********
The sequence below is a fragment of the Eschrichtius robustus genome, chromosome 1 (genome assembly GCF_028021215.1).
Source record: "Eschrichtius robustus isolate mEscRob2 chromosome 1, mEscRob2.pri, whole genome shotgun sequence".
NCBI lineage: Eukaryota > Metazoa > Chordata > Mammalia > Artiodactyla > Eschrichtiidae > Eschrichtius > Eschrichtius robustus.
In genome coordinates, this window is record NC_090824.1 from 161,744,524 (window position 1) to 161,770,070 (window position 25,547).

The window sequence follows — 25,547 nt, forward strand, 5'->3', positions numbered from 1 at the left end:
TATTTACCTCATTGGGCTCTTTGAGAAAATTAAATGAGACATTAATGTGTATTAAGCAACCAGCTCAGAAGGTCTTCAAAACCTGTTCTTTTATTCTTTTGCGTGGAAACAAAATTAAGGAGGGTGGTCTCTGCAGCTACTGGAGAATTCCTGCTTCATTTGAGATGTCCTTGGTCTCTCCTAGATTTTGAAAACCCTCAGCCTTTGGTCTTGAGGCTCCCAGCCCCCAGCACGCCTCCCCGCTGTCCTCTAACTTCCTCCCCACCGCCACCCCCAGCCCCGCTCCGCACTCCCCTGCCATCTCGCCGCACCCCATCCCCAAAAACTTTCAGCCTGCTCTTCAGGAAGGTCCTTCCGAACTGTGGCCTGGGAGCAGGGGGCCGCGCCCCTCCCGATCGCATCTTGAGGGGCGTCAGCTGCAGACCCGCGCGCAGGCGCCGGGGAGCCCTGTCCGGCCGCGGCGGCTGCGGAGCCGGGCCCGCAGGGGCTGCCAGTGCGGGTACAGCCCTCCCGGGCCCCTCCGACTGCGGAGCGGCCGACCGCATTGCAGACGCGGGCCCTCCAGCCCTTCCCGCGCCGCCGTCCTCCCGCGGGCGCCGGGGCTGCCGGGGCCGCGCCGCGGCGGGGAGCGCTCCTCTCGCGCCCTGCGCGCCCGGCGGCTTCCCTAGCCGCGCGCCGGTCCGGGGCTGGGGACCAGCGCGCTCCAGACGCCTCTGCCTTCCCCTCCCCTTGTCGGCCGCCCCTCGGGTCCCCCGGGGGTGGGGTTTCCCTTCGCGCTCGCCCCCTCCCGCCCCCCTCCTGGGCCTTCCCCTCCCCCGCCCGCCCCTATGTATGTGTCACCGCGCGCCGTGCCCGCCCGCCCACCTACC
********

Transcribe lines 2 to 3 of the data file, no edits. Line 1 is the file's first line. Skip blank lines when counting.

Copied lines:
Source record: "Eschrichtius robustus isolate mEscRob2 chromosome 1, mEscRob2.pri, whole genome shotgun sequence".
NCBI lineage: Eukaryota > Metazoa > Chordata > Mammalia > Artiodactyla > Eschrichtiidae > Eschrichtius > Eschrichtius robustus.